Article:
The Alabama House of Representatives on Thursday approved a bill that would allow public schools to offer elective yoga courses after a nearly three-decade ban.
The bill, sponsored by Rep. Jeremy Gray, D-Opelika, passed the House 73 to 25 after a brief debate. It goes to the Senate.
“It has been proven to work, whether on the mental or the physical,” Gray said after the House adjourned on Thursday. “And so my thing is, if we’re doing it in prisons, we’re doing it in other segments of school, we’re doing it in gyms, we’re doing it everywhere else, why is it not allowed in a K through 12 public school?”
The legislation would limit the classes to physical exercise, and require teachers to use English terms for the program.
Gray, a former cornerback for North Carolina State, said he has been practicing yoga for years as a cool-down exercise.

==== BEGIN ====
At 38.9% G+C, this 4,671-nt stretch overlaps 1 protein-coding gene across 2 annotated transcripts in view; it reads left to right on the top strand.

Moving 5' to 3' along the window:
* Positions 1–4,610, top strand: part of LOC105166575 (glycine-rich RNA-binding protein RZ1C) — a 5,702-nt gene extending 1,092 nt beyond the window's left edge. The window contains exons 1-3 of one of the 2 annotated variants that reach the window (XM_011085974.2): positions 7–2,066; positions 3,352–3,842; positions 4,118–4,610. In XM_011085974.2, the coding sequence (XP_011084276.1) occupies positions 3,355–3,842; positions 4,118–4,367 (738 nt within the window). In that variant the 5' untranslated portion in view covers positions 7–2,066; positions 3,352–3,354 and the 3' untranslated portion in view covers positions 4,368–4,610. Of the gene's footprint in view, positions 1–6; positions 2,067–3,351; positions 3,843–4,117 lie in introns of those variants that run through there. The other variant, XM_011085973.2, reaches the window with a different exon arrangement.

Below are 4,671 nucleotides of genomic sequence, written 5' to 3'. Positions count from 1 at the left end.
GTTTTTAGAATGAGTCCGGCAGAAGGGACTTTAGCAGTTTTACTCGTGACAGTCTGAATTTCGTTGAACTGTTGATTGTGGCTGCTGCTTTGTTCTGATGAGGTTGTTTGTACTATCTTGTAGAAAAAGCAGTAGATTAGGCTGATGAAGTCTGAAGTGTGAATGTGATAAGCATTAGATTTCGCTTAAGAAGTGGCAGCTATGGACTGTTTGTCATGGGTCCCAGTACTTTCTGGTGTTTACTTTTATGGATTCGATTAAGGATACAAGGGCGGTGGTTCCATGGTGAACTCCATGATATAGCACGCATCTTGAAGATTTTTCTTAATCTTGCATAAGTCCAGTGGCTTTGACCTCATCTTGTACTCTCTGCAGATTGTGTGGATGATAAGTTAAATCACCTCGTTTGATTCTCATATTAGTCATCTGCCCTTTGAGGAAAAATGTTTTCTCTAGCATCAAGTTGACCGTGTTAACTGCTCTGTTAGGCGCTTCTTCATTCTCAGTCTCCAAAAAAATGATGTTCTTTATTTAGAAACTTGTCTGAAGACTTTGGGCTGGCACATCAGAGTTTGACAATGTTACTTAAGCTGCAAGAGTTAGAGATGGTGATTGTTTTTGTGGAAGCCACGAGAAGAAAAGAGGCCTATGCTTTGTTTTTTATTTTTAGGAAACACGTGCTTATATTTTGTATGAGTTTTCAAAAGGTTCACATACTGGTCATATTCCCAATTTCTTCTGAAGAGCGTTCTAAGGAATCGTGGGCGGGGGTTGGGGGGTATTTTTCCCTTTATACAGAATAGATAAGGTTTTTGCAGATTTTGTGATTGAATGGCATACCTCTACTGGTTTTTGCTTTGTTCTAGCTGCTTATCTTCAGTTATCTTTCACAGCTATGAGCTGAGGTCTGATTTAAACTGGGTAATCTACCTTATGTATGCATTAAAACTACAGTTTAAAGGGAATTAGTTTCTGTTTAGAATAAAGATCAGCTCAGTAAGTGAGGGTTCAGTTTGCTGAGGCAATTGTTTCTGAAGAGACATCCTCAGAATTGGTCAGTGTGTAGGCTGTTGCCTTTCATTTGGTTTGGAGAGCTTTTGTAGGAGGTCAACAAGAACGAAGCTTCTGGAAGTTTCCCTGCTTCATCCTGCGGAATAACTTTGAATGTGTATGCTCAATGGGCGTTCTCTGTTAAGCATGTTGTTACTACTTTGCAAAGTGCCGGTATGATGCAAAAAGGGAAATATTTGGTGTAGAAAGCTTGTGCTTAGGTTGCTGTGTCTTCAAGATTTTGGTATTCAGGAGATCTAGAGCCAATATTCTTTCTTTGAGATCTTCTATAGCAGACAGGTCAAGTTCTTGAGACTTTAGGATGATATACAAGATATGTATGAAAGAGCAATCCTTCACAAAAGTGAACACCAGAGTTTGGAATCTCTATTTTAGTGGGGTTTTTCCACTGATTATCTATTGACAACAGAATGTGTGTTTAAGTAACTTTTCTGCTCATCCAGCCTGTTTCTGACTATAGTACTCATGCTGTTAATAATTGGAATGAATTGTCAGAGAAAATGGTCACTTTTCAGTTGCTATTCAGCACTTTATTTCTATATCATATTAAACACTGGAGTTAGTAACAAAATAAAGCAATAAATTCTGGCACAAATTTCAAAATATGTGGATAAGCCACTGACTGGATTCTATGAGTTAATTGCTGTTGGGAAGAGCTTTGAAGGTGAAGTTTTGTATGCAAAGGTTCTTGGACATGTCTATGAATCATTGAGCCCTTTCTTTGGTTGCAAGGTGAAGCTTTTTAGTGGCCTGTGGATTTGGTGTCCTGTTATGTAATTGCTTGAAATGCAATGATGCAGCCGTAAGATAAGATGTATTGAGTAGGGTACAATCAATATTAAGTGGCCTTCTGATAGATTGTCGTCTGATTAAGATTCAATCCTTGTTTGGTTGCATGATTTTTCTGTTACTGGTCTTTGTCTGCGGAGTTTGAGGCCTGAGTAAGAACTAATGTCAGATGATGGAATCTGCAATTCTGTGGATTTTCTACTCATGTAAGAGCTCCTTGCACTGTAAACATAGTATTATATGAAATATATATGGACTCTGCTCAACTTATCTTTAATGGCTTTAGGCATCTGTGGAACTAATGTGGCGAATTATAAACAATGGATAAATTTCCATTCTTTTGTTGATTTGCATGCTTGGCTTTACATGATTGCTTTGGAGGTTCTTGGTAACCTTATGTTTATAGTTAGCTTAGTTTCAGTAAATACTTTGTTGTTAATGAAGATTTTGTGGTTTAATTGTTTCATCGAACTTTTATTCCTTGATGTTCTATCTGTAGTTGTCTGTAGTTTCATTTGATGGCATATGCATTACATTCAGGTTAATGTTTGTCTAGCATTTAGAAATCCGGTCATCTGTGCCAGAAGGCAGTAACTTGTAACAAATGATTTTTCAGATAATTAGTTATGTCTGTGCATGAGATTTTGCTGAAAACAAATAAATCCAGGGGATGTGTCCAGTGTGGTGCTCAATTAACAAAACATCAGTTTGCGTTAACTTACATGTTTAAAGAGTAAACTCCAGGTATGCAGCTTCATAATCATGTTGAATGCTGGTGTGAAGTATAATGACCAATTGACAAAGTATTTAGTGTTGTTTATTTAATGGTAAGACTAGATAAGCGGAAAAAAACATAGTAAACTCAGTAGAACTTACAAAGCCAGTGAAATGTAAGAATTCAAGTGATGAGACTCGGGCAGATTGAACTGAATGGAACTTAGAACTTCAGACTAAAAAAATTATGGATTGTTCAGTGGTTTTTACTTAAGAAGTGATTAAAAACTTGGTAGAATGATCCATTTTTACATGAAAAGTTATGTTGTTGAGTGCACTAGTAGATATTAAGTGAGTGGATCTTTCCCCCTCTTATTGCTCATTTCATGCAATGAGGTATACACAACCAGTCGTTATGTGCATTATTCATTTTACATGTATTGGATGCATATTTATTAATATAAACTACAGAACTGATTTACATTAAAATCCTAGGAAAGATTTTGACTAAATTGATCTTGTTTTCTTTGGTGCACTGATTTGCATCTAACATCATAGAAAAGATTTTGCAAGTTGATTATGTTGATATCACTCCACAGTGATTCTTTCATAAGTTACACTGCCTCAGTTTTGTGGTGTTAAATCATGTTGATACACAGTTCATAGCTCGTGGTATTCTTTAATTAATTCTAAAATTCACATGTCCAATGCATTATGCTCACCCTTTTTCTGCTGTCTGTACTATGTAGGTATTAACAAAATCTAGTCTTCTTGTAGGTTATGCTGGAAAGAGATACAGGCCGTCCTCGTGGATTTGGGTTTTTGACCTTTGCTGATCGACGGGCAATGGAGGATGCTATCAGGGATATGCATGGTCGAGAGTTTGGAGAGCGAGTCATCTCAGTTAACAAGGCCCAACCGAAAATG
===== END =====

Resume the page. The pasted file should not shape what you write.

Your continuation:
“It’s one of those things where I got introduced through sports, but I understood the mental capacity that it helped me with along the way,” he said.
Alabama’s State Board of Education banned yoga and meditation in public schools in 1993, following poorly-sourced claims from right-wing groups claiming the practices could lead to psychological harm. The moral panic led to dubious claims. At one meeting, a parent claimed that a meditation tape made a child “visibly high.”
“It was only banned in Alabama,” Gray said. “It was one state, only one state, that had this ban.”
The legislation passed the House last year. The COVID-19 outbreak led legislators to postpone the consideration of general bills, and the yoga legislation never came to a vote in the Senate.
Gray said Sen. Tom Whatley, R-Auburn, will carry the bill in the Senate, and that he felt it would have “a great chance of passing.”
Contact Montgomery Advertiser reporter Brian Lyman at 334-240-0185 or [email protected] Updated at 5:33 p.m. with comments from Rep. Jeremy Gray.